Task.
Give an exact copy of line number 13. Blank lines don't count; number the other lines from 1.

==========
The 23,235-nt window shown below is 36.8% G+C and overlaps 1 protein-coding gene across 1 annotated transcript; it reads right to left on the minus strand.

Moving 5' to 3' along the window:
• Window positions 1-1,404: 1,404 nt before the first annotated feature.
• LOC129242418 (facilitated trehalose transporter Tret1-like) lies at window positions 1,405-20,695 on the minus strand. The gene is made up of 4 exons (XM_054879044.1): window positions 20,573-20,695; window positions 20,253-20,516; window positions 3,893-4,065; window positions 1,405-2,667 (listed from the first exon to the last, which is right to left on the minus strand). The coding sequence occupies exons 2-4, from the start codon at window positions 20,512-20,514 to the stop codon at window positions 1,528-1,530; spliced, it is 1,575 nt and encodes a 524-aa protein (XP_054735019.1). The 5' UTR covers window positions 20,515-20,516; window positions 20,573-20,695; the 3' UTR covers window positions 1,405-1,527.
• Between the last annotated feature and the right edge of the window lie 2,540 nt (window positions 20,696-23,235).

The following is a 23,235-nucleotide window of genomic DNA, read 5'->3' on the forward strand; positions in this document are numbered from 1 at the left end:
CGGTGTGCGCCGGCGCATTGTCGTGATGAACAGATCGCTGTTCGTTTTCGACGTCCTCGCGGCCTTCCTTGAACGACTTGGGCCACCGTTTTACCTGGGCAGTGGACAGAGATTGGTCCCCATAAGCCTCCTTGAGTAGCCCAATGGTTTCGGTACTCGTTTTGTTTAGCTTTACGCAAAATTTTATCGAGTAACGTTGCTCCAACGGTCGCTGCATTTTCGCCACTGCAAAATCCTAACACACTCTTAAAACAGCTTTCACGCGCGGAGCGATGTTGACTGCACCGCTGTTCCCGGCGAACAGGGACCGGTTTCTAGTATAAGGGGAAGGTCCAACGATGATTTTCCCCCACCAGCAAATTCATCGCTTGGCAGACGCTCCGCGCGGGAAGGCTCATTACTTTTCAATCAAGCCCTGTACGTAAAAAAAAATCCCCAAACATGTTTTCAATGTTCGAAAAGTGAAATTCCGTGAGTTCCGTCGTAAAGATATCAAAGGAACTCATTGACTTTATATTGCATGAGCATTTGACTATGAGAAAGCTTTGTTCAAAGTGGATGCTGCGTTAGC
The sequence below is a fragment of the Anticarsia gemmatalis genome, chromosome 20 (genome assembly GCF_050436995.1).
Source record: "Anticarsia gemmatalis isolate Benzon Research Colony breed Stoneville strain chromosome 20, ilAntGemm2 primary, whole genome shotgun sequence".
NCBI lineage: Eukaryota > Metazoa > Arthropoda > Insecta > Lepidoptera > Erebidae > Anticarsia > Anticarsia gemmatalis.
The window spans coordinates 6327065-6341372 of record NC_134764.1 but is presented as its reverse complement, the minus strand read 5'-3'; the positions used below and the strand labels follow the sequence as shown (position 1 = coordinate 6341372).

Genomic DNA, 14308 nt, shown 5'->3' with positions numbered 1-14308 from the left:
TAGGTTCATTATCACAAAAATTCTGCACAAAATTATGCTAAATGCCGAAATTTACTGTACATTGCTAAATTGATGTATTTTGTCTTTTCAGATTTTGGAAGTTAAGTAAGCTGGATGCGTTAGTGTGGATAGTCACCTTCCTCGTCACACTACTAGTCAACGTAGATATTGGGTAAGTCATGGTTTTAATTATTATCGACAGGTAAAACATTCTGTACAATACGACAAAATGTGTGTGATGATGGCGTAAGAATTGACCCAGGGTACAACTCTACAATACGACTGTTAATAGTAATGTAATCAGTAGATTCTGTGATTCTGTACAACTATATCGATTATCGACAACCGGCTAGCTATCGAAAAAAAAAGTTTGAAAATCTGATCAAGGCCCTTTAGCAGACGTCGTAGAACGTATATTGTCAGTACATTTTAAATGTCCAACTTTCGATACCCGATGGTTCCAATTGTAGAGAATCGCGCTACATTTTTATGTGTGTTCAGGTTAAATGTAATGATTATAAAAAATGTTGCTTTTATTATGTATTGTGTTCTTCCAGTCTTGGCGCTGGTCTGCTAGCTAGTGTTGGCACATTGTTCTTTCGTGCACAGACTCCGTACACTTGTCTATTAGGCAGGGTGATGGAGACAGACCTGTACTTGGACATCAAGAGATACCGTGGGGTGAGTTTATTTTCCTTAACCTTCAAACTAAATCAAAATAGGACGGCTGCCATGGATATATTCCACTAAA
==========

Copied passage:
TAGGTTCATTATCACAAAAATTCTGCACAAAATTATGCTAAATGCCGAAATTTACTGTACATTGCTAAATTGATGTATTTTGTCTTTTCAGATTTTGGAAGTTAAGTAAGCTGGATGCGTTAGTGTGGATAGTCACCTTCCTCGTCACACTACTAGTCAACGTAGATATTGGGTAAGTCATGGTTTTAATTATTATCGACAGGTAAAACATTCTGTACAATACGACAAAATGTGTGTGATGATGGCGTAAGAATTGACCCAGGGTACAACTCTACAATACGACTGTTAATAGTAATGTAATCAGTAGATTCTGTGATTCTGTACAACTATATCGATTATCGACAACCGGCTAGCTATCGAAAAAAAAAGTTTGAAAATCTGATCAAGGCCCTTTAGCAGACGTCGTAGAACGTATATTGTCAGTACATTTTAAATGTCCAACTTTCGATACCCGATGGTTCCAATTGTAGAGAATCGCGCTACATTTTTATGTGTGTTCAGGTTAAATGTAATGATTATAAAAAATGTTGCTTTTATTATGTATTGTGTTCTTCCAGTCTTGGCGCTGGTCTGCTAGCTAGTGTTGGCACATTGTTCTTTCGTGCACAGACTCCGTACACTTGTCTATTAGGCAGGGTGATGGAGACAGACCTGTACTTGGACATCAAGAGATACCGTGGGGTGAGTTTATTTTCCTTAACCTTCAAACTAAATCAAAATAGGACGGCTGCCATGGATATATTCCACTAAA